There’s fresh insight into how the Sacramento Kings franchise hasn’t won an NBA championship since 1951. It turns out that when you trade one play-by-play announcer who stuck his foot in his mouth for another announcer who did likewise, you’re overmatched while trying to compete with the Los Angeles Lakers on the court.
The Sacramento Kings may be poised to make a move
The best part about being a New York Knicks fan for the past decade is being able to take satisfaction in knowing the team is somehow less of a mess than the Sacramento Kings. That, though, may be changing. Whereas the Knicks are entering another rebuilding phase, the Kings have enough pieces in place to be interesting in the 2020-21 NBA season.
Luke Walton’s first season as coach ended with a 31-41 record that deserves an asterisk. Sacramento had won 13 of its last 20 games before the COVID-19 pandemic shut down the season for 20 weeks. The Kings were brought to the bubble at Disney World beginning July 31. But with just eight games instead of 18, their 3-5 record left them outside the playoffs.
The Kings have six of their top seven scorers slated to return, beginning with point guard De’Aaron Fox (21.1 points per game), shooting guard Buddy Hield (19.2), and forward Harrison Barnes (14.5). If Walton can coax more rebounding out of forward Marvin Bagley and center Richaun Holmes, and the Kings draft wisely at No. 12 in the first round, they might just be worth talking about for one of the few times since they won the NBA title in 1951 as the Rochester Royals.
The problem they’ve made for themselves, however, revolves around just who’ll be doing the talking.
Sacramento Kings announcer Grant Napear is gone
Grant Napear was the Sacramento Kings’ play-by-play announcer for 32 NBA seasons and was also the longtime host of a local radio talk show. He lost both jobs a week after the death of George Floyd at the hands of Minneapolis police officers on May 25.
While hosting his radio show, Napear received a social media inquiry from former Kings center DeMarcus Cousins asking for his thoughts about the Black Lives Matter movement. Napear responded that all lives matter, which amounted to red meat for the cancel culture.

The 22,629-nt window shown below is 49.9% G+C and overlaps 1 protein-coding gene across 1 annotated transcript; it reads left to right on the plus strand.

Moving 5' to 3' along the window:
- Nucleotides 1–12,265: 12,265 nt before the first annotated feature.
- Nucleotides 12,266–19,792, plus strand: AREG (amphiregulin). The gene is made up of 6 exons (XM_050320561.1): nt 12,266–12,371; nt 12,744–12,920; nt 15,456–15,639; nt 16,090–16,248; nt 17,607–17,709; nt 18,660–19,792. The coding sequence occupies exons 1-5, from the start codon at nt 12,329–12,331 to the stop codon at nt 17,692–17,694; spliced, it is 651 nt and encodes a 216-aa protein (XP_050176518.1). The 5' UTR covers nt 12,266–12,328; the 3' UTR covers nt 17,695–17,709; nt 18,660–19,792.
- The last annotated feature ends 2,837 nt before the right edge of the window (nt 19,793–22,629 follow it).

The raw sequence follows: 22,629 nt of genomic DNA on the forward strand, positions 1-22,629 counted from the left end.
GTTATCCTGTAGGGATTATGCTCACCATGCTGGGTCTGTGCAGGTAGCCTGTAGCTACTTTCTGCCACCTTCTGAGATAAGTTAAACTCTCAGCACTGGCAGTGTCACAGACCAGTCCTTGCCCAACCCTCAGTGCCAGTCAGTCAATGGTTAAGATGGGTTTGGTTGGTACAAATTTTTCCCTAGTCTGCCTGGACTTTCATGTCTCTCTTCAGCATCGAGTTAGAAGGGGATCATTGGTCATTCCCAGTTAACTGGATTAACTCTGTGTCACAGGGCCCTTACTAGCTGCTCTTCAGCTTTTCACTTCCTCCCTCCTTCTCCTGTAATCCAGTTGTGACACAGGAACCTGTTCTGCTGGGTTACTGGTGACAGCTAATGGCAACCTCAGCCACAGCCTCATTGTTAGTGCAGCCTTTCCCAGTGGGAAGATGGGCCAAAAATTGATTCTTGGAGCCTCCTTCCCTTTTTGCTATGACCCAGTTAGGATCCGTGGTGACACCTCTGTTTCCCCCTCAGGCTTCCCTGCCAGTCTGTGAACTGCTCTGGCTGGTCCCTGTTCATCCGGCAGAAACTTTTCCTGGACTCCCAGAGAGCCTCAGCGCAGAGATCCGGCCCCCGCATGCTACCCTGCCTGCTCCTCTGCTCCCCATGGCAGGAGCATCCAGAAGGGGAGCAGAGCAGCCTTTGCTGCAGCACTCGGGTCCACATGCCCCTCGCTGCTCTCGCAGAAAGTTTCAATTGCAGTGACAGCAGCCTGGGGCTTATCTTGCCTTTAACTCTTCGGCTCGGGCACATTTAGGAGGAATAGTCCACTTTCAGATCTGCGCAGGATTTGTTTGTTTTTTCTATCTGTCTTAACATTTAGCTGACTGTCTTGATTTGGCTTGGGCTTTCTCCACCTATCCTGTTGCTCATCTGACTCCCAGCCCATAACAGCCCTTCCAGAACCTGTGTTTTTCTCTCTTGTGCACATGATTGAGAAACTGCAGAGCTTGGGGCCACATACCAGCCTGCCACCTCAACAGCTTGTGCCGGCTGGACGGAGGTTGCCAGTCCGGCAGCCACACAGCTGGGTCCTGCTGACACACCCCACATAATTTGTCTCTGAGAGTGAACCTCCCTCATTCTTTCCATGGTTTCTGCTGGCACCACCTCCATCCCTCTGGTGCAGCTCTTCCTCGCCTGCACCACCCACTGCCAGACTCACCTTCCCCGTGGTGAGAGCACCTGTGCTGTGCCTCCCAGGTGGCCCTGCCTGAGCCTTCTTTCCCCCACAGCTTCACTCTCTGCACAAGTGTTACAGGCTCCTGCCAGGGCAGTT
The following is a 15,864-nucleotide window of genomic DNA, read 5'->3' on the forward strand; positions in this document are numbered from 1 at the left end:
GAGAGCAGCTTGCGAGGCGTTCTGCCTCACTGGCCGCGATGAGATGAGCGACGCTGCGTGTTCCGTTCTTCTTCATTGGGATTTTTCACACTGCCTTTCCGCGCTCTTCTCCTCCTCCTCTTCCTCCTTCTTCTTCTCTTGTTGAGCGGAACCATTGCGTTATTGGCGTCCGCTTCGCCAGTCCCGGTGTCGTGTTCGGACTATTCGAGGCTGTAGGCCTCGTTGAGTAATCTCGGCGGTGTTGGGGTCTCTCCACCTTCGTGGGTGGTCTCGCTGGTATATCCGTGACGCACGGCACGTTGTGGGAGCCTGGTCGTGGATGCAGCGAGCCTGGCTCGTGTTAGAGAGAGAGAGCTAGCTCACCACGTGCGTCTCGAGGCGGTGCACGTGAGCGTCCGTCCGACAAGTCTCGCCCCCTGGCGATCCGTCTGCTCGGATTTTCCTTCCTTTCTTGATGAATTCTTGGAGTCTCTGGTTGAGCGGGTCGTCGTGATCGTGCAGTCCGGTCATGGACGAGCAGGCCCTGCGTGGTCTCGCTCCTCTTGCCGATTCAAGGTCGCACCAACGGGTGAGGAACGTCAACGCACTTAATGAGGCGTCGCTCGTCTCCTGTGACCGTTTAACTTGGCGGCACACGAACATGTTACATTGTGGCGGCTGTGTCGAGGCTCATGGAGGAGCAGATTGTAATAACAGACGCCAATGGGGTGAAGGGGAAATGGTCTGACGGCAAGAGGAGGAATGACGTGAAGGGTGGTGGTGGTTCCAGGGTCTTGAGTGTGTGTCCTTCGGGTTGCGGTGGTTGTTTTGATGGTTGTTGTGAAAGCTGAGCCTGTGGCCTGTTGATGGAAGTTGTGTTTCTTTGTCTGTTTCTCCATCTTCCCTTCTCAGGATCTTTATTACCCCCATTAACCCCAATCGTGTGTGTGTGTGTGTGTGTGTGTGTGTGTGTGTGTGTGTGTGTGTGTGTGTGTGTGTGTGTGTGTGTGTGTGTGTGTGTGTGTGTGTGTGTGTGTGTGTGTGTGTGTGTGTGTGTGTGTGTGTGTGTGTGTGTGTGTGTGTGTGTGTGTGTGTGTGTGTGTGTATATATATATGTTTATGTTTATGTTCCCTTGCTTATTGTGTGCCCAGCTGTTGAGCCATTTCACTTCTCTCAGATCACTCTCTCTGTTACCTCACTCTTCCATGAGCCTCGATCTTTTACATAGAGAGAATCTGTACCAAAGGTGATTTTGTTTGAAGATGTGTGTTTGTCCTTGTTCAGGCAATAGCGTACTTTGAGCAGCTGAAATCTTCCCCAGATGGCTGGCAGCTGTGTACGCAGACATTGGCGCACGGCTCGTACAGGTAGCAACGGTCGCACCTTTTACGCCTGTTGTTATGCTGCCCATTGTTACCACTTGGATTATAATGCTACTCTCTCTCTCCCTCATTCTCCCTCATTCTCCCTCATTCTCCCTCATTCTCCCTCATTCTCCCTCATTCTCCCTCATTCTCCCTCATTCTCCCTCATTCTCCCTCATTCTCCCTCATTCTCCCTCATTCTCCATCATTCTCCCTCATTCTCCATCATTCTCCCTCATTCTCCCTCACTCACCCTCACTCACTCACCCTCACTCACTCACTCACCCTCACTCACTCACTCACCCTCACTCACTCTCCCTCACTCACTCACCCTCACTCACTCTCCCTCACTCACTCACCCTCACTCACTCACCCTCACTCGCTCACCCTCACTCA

Cousins and others went on the attack against Napear, and the Kings and the radio station quickly distanced themselves from his remark. Both issued statements on June 2 saying they had parted ways with Napear.
Napear has since resurfaced with a podcast.
“It has been an amazing couple of months, absolutely amazing, and I will tell you that I’ve learned a lot,” he said in his debut episode, according to the Sacramento Bee. “I have realized who my friends are in life; those who I thought were my friends that are not.”
Napear has since been replaced as the Kings’ play-by-play announcer by a man who has run through his own list of friends and enemies – and counts the law enforcement community in the latter.
ESPN announcer Mark Jones adds new duties
The Sacramento Kings may have air-balled if they thought that cutting ties with Grant Napear had immunized them from the social justice debate. That’s because they have hired ESPN and ABC veteran Mark Jones as their primary play-by-play announcer, Awful Announcing reported.
Jones has worked for ABC and ESPN since 1990, handling pro basketball, college basketball and football, and the NHL. He has steered clear of controversy on the air, but his Twitter feed is full of comments and retweets critical of police and Republican public figures, including the president.
Jones made national news in September when he tweeted that he was refusing a police escort for a college game between Army and host Cincinnati.
“Saturday at my football game I’ll tell the police officer on duty to ‘protect’ me he can just take the day off,” he tweeted. “I’d rather not have the officer shoot me because he feared for his life because of my black skin or other dumb ish. I’m not signing my own death certificate.”
The comment came shortly after a grand jury declined to hand up an indictment on the most serious potential charges following the police shooting of Breonna Taylor in Louisville.
The tweet was at odds with Jones’ comments much further back on his timeline that praised police officers for assistance at various sports events. Outkick.com reported that Jones also shared a tweet labeling President Donald Trump as a “white supremacist terrorist.”
The Kings may find themselves having to respond to advertisers who don’t want their messages airing on games being called by someone they deem controversial.